What tools might make a difference? More than anything, mediocre teachers need a solid curriculum. This is hardly a revolutionary idea, and yet it's striking how little attention curricular frameworks, standards, scopes-and-sequences and materials receive. How can we expect so-so teachers--especially rookies--to make their instruction engaging if we ask each one to invent the instructional wheel themselves? Yet, can you think of a single effort by a major foundation to improve the textbooks that teachers use every day? (I can't.) Are there any states that have provided rich, powerful, tested lesson plans and readings and quizzes and slides and everything else teachers would need to help their students reach high standards? (Assuming, of course, that the states have such standards.) The voluntary "curricular frameworks" that some states throw on their websites just don't cut it.
Maybe what's standing in the way of significant public or private investment in curricula is the lack of national standards. It makes little sense for companies to invest in developing a hodgepodge of state-specific materials. So here's another reason to push for national testing: it might lead to a national marketplace for curricular materials, which could be a boon to rank-and-file teachers.
Eventually, online technologies will inevitably make such materials more engaging than ever. Here, too, some public or private dollars could help. Imagine a website where teachers could download state-of-the-art materials for free: video-game-like simulations; digital clips of movies and animation that could be seamlessly integrated into lessons; videos of master teachers delivering the very lessons planned for the next day; regular diagnostic assessments that could pinpoint learning difficulties; etc.
But these materials will only be developed if there is a financial incentive. So why couldn't a major national foundation offer a bounty to curriculum developers that's market-based? The more times a particular curricular material is downloaded, the more its creator earns. Put a billion dollars into the system and I'd bet that we could dramatically upgrade the instruction taking place in classrooms across America--particularly if everyone is rowing toward a common standard.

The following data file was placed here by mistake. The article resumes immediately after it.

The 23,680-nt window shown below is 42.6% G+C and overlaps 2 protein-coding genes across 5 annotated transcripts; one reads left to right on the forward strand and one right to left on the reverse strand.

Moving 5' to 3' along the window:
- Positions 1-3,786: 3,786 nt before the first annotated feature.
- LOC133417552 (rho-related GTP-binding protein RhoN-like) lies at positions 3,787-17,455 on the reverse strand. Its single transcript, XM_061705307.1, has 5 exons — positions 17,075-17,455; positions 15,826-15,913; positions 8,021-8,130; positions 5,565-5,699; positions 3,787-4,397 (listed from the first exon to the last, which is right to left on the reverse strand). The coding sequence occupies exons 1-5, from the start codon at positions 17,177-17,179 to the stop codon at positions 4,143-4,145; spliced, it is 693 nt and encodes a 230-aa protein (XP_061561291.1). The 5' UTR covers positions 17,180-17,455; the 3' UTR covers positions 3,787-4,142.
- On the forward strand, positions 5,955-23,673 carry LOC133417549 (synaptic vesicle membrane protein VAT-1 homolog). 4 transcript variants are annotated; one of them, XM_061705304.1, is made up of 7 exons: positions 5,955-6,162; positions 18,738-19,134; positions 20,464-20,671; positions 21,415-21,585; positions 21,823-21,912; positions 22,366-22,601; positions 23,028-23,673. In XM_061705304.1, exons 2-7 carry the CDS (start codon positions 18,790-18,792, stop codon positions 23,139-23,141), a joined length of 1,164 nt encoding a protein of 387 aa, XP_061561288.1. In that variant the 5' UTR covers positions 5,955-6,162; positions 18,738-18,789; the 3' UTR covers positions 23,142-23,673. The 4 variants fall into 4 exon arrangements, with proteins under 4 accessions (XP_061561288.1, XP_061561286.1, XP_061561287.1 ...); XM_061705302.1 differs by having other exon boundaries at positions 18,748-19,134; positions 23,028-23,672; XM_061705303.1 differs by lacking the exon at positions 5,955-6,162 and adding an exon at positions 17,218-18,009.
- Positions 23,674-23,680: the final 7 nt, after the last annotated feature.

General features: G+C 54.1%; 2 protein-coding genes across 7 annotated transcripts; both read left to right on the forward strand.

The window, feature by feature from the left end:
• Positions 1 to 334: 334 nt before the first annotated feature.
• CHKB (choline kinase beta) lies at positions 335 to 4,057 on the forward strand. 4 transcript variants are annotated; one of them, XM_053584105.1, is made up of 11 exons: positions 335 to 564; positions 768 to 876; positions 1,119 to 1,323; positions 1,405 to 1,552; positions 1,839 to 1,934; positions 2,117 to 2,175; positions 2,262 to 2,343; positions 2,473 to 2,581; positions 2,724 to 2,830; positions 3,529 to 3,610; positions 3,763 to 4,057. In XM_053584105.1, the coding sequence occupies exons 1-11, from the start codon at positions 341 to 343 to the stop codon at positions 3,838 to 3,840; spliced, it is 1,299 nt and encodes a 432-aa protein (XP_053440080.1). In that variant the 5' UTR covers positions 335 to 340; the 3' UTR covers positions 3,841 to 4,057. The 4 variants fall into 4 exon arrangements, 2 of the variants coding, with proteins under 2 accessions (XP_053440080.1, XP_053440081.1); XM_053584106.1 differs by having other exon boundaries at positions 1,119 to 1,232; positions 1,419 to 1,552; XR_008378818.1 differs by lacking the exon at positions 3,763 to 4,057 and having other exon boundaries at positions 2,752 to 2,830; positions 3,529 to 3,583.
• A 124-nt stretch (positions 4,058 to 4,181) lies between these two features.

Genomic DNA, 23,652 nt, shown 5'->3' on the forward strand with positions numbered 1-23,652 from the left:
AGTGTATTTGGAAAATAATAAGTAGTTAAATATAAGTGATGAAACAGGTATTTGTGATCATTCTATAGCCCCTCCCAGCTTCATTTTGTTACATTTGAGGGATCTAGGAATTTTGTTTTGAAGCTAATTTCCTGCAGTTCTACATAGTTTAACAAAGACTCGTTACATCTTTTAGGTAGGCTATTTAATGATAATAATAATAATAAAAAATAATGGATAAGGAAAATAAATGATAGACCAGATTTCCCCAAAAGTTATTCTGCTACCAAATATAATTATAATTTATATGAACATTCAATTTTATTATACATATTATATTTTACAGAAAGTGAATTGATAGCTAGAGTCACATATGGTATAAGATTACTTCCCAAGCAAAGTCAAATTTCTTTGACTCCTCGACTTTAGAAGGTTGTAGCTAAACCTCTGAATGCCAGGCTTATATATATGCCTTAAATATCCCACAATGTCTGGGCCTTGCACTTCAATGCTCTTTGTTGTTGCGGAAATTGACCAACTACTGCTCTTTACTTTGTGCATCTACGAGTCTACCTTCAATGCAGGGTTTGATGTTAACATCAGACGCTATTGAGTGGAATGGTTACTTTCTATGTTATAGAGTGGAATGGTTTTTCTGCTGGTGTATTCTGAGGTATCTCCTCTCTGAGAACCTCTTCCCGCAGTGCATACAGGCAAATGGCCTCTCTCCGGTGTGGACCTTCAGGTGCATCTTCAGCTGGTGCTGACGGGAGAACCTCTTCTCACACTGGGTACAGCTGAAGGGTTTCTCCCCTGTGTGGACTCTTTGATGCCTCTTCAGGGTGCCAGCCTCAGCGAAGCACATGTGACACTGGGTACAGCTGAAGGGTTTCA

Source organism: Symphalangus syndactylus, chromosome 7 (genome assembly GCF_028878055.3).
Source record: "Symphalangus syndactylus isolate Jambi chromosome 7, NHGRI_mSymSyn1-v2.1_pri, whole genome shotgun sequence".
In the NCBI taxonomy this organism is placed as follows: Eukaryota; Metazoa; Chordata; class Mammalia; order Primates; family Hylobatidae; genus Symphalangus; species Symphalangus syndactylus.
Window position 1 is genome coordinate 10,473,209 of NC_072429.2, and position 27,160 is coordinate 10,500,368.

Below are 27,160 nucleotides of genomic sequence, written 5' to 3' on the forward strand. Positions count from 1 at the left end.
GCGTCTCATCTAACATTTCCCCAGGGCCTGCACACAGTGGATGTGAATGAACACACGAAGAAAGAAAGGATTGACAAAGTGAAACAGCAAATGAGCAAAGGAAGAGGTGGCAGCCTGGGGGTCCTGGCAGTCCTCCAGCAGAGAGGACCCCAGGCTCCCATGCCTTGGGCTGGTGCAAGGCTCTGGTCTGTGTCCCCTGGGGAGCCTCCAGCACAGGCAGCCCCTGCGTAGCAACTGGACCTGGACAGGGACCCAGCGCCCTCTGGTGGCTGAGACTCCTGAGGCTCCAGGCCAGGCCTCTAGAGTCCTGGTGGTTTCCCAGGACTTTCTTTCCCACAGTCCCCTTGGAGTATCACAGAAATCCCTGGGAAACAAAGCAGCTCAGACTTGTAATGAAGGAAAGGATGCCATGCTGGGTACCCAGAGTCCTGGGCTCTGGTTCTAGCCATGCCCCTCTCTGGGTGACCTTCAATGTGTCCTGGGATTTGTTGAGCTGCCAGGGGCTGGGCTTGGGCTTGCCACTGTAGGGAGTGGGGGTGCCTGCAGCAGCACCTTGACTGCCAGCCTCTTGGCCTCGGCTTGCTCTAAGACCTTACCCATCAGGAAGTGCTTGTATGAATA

Beyond giving teachers better tools, the other option is to replace teachers entirely. This isn't as outlandish as it sounds. The healthcare system figured out long ago that it didn't need MD's doing every annual physical or treating every patient with the flu. It developed "nurse practitioners" and "physicians' assistants"--individuals with plenty of training to provide basic care at a much lower salary. We should consider that model, too.
Think about poor, remote rural communities. While they struggle to attract top-notch teachers to their schools, they are full of caring adults who love kids and need jobs. But lots of these adults don't have college degrees. Maybe that's not a problem. What if every classroom had a "coach," instead of a "teacher," a person charged with keeping students on task, looking after their social and emotional needs, and providing instruction in hands-on subjects like art, music, and gym? But core academics get provided via the Internet. If companies like K12 (where I used to work) can turn everyday parents into effective teachers, why can't technology, eventually, turn other caring adults into effective instructors? Master teachers, working from the comfort of their homes in hip cities or leafy suburbs, could oversee their charges from afar.
I can't think of any national foundations experimenting with this sort of approach. Why not? Some charter laws might allow for it (though getting around No Child Left Behind's "highly qualified teachers" requirements might be a bear). Isn't this a useful avenue to at least explore?
To repeat, I don't have all the answers. Perhaps there's no magic that can turn mediocre teachers into effective instructors--or supplant them with the functional equivalent thereof. Maybe McKinsey is right that "the quality of an education system cannot exceed the quality of its teachers." But if that's true, American education is in more trouble than we thought.